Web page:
From Middle English rodder, rother, ruder, from Old English rōþor (“oar, rudder”), from Proto-Germanic *rōþrą (“oar, rudder”) (compare Dutch and West Frisian roer, German Ruder), from Proto-Germanic *rōaną, from Proto-Indo-European *h₁reh₁- (“to row”) + Proto-Germanic *-þrą, *-þraz, instrumental suffix. Akin to Old English rōwan (“to row”). More at rōwan, -þor.
rudder (plural rudders)
- (nautical) An underwater vane used to steer a vessel. The rudder is controlled by means of a wheel, tiller or other apparatus (modern vessels can be controlled even with a joystick or an autopilot).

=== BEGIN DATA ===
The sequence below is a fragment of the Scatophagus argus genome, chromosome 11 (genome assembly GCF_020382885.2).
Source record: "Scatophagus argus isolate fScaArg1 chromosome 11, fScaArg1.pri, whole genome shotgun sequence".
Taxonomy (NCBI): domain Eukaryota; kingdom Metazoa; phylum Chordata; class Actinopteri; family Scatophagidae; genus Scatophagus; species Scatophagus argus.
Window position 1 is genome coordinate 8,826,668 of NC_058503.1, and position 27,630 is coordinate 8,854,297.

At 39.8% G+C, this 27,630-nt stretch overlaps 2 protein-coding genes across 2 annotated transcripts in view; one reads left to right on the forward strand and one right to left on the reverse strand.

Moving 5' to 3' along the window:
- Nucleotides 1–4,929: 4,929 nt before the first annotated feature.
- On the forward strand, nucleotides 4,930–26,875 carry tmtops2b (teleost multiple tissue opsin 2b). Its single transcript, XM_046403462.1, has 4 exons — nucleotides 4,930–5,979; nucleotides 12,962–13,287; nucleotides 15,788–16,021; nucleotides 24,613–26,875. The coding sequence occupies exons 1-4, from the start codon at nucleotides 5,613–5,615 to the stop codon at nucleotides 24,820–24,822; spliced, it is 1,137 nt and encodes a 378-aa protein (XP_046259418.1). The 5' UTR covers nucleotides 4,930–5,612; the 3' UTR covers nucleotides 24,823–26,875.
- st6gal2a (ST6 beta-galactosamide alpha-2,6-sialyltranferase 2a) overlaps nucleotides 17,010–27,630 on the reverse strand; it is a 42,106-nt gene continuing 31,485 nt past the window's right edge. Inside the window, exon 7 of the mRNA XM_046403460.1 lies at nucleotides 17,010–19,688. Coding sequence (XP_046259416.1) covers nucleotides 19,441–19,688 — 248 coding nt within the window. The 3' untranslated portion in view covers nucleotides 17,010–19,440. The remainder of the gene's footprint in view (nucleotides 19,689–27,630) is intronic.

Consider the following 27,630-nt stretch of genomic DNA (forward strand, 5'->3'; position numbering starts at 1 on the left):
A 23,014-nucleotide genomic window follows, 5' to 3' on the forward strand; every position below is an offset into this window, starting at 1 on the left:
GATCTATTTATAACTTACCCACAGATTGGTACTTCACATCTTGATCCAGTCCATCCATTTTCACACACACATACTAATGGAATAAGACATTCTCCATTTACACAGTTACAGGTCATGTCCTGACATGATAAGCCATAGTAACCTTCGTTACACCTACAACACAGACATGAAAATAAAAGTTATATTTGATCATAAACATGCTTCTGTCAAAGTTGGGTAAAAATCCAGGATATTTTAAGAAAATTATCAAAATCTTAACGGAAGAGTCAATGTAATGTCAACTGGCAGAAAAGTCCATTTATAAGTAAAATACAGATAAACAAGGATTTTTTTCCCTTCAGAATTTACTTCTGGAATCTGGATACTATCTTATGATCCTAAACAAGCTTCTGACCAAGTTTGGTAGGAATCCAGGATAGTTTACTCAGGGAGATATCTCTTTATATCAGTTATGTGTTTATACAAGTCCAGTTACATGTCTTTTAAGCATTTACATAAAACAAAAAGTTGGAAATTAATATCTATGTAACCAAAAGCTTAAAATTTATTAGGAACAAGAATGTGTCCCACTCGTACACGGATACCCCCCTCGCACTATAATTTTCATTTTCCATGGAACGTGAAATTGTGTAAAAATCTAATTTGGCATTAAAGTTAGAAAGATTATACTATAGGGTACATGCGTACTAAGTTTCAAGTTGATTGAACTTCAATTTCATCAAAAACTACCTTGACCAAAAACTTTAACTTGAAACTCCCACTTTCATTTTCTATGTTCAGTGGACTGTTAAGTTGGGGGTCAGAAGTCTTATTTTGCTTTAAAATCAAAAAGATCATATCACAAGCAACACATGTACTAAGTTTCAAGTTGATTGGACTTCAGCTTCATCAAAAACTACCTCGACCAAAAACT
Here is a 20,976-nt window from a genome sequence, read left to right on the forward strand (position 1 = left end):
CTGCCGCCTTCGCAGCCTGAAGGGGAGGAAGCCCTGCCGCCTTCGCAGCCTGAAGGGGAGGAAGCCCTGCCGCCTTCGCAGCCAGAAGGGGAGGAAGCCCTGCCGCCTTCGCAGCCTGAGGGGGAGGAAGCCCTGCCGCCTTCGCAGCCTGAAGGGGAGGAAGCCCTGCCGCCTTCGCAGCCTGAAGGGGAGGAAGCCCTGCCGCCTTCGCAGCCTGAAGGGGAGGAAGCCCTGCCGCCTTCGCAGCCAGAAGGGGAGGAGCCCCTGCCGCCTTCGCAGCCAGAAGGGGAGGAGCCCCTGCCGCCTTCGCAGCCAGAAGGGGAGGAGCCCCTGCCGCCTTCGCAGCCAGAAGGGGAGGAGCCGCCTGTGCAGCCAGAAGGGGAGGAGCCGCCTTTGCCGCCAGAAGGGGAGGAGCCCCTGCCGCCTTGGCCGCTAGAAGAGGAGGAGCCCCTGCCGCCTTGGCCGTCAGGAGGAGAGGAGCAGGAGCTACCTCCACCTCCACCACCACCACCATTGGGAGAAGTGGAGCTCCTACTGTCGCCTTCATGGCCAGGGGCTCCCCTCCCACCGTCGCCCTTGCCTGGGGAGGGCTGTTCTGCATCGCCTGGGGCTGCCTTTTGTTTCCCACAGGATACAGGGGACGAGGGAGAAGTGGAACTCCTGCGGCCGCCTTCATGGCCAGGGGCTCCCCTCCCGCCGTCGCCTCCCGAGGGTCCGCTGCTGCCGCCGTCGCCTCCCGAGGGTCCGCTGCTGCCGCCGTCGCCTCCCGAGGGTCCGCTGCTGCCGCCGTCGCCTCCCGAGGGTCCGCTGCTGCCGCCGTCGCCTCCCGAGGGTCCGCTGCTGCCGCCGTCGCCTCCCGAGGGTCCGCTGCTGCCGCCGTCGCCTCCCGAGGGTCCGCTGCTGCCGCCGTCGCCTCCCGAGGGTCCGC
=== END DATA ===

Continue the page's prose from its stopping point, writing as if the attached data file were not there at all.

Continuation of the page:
- (aeronautics) A control surface on the vertical stabilizer of a fixed-wing aircraft or an autogyro. On some craft, the entire vertical stabilizer comprises the rudder. The rudder is controlled by foot-operated control pedals.
- A riddle or sieve.
- (figuratively) That which resembles a rudder as a guide or governor; that which guides or governs the course.
- For rhyme the rudder is of verses.